Obamacare’s Most Popular “Patient Protection” is Why Patients Can’t Get Paid for Saving the System Money
Last Monday, I posed the rhetorical question “Why Can’t Patients Get Paid for Saving the System Money?” and gave some examples, such as Medicare’s competitive bidding for durable medical equipment and incentives offered by Medicare Advantage plans, demonstrating how rules inhibit patients’ ability to participate more fully in forming prices and controlling costs. The primary reason for such rules is to compensate for Obamacare’s most popular provision: Prohibition against medical underwriting, so that sick and healthy patients of the same age pay the same premiums.
Health Savings Accounts, Flexible Spending Arrangements and Health Reimbursement Arrangements are powerful tools to engage patients in managing healthcare costs. However, as structured today, they are very blunt. Once a patient hits his deductible, he becomes immune to further costs. This is the primary reason why hospitals’ costs and prices are so hard to control.
The California Employees Retirement System (CALPERS), in collaboration with WellPoint, Inc., introduced reference pricing for knee and hip replacement surgery. This meant that the employer would pay a fixed fee — and no more — to have the operations done at high-quality, low-priced facilities. Employees who wanted to go to higher-priced facilities paid the difference. As a result, high-priced facilities cut their rates by one third.
This started back in 2008. So, you would think that, by now, WellPoint would have introduced reference pricing for hip and knee replacements to all its corporate clients across the United States. No such luck. As a result of Obamacare, the U.S. Department of Labor (DOL) is threatening to regulate this practice:
Reference pricing aims to encourage plans to negotiate cost effective treatments with high quality providers at reduced costs. At the same time, the Departments are concerned that such a pricing structure may be a subterfuge for the imposition of otherwise prohibited limitations on coverage, without ensuring access to quality care and an adequate network of providers.
Needless to say, hospitals would love to regulate reference pricing out of existence. So, it is understandable that insurers and employers are gun-shy about expanding it. The key phrase in the DOL’s statement is “access to quality care and an adequate network of providers.”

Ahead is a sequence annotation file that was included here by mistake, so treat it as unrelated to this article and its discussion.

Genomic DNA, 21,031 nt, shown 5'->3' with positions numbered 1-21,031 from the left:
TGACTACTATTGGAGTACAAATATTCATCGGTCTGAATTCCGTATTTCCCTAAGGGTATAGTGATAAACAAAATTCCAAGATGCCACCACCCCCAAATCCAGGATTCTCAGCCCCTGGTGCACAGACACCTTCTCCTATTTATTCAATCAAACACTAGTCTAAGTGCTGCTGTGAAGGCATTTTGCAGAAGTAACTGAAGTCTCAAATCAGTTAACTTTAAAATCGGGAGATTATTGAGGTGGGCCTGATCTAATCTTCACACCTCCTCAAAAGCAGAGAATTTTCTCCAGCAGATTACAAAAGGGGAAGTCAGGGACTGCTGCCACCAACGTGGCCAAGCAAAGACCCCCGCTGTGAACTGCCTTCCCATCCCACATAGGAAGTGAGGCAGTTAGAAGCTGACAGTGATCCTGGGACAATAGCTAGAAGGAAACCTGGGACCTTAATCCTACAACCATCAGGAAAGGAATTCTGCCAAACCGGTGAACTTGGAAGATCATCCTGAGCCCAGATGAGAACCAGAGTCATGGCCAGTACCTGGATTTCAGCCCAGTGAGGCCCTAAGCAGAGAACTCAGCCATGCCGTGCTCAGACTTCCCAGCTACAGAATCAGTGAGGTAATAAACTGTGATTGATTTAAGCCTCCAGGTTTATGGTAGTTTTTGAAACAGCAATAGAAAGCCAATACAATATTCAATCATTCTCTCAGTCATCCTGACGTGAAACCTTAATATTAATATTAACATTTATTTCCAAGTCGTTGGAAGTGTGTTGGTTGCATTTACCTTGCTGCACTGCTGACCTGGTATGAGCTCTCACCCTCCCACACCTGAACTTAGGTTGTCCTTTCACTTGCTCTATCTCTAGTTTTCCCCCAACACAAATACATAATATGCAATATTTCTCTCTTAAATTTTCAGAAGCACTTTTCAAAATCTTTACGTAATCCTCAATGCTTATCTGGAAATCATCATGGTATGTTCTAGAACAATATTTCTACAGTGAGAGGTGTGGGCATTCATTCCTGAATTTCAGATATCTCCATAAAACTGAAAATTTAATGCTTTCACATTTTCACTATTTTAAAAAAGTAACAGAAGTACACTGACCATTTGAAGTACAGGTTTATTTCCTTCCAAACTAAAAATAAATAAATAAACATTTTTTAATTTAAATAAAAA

The DOL is hyper-sensitive to this because Obamacare’s prohibition of medical underwriting motivates insurers to attract the healthy and deter the sick from applying for coverage. The easiest way to do this is through the price system. After all, if an insurer can design benefits such that some beneficiaries can pay lower prices for services but others are motivated to pay higher prices because they need highly specialized providers, is a pretty good proxy for charging sicker beneficiaries higher premiums than healthy ones.
Another frequent suspect is corporate wellness programs, which have a spotty record at containing medical costs. Nevertheless, according to a recent Wall Street Journal article, these programs continue to grow rapidly. The state of Maryland has just announced fines that will reach up to $450 per person for public employees who do not participate in its wellness program. CVS Health, Inc. charges employees who fail to complete annual health-risk assessments $600 more for health coverage.
Because such policies also look like charging sick beneficiaries more for coverage than healthy ones, government agencies audit them carefully. The Equal Employment Opportunity Commission recently sought a court order to stop Honeywell, Inc., from imposing surcharges on employees who don’t participate in its wellness program. A federal judge just rejected the EEOC’s request.
As long as the government forbids insurers from medically underwriting beneficiaries, it will also impose rules that inhibit the price system from functioning the way it should. As a result, patients cannot fulfill their potential to cut costs by responding sensitively to prices. Reformers who reject medical underwriting but enthuse about price transparency and deregulated health insurance neglect this internal contradiction.
Medical underwriting is politically touchy. NCPA’s Heath Policy Blog has discussed a number of approaches to permitting it while protecting sick patients. Our favorite is health-status insurance (also known as “insurance against becoming uninsurable”). Another, second best, solution is risk adjustment, wherein insurers which enroll more heathy people subsidize insurers which enroll more sick people. However, risk adjustment in Medicare still needs improvement; and Obamacare’s version comprises more of a bailout of health insurers than protection for sick people.